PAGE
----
Pokarekare Ana

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Pokarekare Ana is a traditional New Zealand love song written in Māori, probably communally composed about the time World War I began in 1914. It has been translated into English, and also enjoys widespread popularity in New Zealand as well as some popularity in Australia.

Authorship[edit]

East Coast Māori song-writer Paraire Tomoana, who polished up the song in 1917 and published the words in 1921, wrote that "it emanated from the North of Auckland" and was popularised by Māori soldiers who were training near Auckland before embarking for the war in Europe.[1]

There have been numerous claims and counterclaims regarding authorship over the years. Although the matter has never been definitively settled, guardianship of the words and music are held by the family (descendants) of Paraire Tomoana.

The Māori words have remained virtually unaltered over the decades, with only the waters in the first line being localized. For example, some versions refer to Rotorua, a lake in the North Island. It is then associated with the story of Hinemoa swimming across the lake to her forbidden lover, Tūtānekai, on Mokoia Island. However, there have been many different English translations.

"Pokarekare Ana" was originally written predominantly in triple time, with the verse in duple time, but has been more commonly heard in duple time since World War II.[1]

Lyrics[edit]

Māori English[2][3]
Pōkarekare ana, ngā wai o Waiapu
Whiti atu koe hine, marino ana e
The waves are breaking, against the shores of Waiapu,
My heart is aching, for your return my love.
E hine e, hoki mai ra, ka mate ahau i te aroha e.
Oh my beloved girl, come back to me, I could die of love for you.
Tuhituhi taku reta, tuku atu taku rīni
Kia kite tō iwi, raruraru ana e.
I have written you a letter, and enclosed with it my ring,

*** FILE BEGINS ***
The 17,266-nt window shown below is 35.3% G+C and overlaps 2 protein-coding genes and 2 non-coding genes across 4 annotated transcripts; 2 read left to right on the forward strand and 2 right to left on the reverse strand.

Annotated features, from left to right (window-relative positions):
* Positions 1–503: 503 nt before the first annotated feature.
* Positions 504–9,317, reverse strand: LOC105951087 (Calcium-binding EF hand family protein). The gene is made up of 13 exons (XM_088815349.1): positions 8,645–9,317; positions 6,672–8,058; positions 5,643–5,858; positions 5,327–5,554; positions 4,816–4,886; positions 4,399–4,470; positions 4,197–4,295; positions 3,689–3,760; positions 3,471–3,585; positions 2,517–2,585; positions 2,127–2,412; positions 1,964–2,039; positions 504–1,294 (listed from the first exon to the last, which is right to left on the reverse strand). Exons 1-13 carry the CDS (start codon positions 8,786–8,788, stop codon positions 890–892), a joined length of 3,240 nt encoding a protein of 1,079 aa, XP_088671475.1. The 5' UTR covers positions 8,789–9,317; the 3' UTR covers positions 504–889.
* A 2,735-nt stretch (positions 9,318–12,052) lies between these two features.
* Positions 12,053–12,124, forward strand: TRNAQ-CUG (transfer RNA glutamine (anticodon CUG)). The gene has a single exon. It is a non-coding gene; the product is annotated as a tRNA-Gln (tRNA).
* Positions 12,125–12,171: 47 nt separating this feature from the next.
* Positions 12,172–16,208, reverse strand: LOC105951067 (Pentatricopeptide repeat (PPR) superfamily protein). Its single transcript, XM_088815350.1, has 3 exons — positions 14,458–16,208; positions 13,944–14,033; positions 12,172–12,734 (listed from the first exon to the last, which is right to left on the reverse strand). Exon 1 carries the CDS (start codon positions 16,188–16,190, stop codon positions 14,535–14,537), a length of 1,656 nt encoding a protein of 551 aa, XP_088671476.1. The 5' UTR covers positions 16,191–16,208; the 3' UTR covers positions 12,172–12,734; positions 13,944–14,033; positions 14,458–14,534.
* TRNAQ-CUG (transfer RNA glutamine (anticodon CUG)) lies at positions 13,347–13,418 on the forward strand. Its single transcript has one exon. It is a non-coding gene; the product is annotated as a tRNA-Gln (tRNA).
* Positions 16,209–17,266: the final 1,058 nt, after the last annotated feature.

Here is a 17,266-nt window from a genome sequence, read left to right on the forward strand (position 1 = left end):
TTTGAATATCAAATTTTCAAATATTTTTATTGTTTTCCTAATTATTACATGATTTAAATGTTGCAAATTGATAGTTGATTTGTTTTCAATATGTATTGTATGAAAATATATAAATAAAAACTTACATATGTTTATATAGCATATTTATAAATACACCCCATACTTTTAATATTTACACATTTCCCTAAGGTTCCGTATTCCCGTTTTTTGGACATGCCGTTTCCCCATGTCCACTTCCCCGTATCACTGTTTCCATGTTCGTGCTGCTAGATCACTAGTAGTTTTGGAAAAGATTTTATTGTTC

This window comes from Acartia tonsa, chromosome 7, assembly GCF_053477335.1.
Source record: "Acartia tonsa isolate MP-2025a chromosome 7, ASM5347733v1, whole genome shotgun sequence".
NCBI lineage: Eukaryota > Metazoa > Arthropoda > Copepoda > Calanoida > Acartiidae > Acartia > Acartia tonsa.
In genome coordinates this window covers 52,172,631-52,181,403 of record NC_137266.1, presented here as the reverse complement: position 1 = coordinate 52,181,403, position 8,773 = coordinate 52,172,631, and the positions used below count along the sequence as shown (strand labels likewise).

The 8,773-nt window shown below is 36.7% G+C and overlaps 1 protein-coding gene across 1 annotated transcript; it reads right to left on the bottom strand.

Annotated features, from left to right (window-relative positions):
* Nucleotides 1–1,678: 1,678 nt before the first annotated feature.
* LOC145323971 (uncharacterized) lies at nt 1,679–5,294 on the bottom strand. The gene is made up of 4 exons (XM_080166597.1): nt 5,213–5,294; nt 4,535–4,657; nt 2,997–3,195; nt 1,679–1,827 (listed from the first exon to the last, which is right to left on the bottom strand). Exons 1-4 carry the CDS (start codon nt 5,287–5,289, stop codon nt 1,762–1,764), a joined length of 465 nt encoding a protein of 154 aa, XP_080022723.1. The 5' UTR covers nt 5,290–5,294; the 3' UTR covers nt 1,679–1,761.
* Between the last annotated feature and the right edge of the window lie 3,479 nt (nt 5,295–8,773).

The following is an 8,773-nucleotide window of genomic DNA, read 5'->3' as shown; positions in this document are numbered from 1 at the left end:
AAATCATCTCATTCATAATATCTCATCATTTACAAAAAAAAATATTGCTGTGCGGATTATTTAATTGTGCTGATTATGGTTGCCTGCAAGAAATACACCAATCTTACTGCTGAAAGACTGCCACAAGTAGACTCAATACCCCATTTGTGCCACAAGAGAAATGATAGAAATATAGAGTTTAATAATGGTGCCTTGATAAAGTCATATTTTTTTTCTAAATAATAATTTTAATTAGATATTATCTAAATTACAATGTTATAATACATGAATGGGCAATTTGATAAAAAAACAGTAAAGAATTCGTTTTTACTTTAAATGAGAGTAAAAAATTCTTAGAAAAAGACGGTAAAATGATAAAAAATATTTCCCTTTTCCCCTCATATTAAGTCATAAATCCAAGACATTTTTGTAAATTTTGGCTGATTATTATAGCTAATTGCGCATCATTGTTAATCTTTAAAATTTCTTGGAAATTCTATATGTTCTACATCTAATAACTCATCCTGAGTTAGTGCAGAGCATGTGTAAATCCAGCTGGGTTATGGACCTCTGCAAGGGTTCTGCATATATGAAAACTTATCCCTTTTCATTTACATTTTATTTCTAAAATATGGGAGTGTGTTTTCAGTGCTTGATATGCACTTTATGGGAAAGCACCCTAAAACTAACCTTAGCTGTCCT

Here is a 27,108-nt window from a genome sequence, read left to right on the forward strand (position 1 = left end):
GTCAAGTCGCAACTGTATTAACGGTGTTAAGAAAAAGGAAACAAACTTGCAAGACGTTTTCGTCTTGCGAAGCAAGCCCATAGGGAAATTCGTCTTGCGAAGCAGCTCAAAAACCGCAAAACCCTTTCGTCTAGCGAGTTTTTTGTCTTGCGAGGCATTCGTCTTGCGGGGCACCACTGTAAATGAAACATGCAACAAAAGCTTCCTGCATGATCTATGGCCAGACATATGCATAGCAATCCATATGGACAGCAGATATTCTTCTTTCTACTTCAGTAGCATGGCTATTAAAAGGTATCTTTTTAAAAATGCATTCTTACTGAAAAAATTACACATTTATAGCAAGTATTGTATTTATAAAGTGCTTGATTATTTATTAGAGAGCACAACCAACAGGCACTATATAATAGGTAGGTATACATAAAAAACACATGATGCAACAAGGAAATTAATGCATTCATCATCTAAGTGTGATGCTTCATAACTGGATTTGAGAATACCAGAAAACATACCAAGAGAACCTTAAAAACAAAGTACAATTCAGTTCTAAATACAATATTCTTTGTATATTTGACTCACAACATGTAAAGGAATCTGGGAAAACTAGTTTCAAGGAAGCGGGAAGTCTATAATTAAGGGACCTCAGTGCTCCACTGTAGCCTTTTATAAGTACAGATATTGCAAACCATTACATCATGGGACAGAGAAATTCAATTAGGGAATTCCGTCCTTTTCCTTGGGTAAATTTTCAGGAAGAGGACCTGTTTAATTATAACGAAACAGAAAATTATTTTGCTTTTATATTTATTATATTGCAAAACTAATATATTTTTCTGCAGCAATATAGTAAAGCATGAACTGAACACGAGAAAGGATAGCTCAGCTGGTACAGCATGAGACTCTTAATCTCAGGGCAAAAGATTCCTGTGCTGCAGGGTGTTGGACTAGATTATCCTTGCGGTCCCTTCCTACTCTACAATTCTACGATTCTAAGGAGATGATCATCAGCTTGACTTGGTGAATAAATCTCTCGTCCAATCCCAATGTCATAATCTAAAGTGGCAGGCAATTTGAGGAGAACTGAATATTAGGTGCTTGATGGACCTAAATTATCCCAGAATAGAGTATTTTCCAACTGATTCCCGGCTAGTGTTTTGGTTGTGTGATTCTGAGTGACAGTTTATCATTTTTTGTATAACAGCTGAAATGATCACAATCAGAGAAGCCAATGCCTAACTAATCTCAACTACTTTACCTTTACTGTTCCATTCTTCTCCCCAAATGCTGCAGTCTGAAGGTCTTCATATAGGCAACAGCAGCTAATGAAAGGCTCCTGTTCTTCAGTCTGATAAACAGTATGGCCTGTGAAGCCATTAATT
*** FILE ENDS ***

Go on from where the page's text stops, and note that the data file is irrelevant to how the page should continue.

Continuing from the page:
So your people could see it how much I'm troubled for you..
E hine e, hoki mai ra, ka mate ahau i te aroha e.
Oh my beloved girl, come back to me, I could die of love for you.
E kore te aroha, e maroke i te rā
Mākūkū tonu i aku roimata e.
The sun's hot sheen, won't scorch my love,
Being kept evergreen, by the falling of my tears.
E hine e, hoki mai ra, ka mate ahau i te aroha e.
Oh girl, Come back to me, I could die of love for you.
Whatiwhati taku pene, kua pau aku pepa
Ko taku aroha, mau tonu ana e.
My poor pen is broken, my paper is spent,
But my love for you endures, and remains forever more.
E hine e, hoki mai ra, ka mate ahau i te aroha e.
Oh my beloved girl, come back to me, I could die of love for you.

Use[edit]

The song is very popular in New Zealand, and has been adapted for multiple purposes, including in advertising and by sporting groups. Notable uses include:

In popular culture, "Pokarekare Ana" was used as the theme song for the 2005 South Korean film Crying Fist.[6]

Versions[edit]

Recordings[edit]

Dozens of recording artists throughout the world have performed and recorded the song. Internationally known New Zealand opera singers to previously record and perform "Pokarekare Ana" are Dame Kiri Te Kanawa and Dame Malvina Major.

Late in 2003 "Pokarekare Ana" was featured on the album Pure, released worldwide by the young New Zealand soprano Hayley Westenra. Pure is the fastest selling debut album ever on the UK classical charts. Her rendition of "Pokarekare Ana" also prominently appears in the video game Endless Ocean.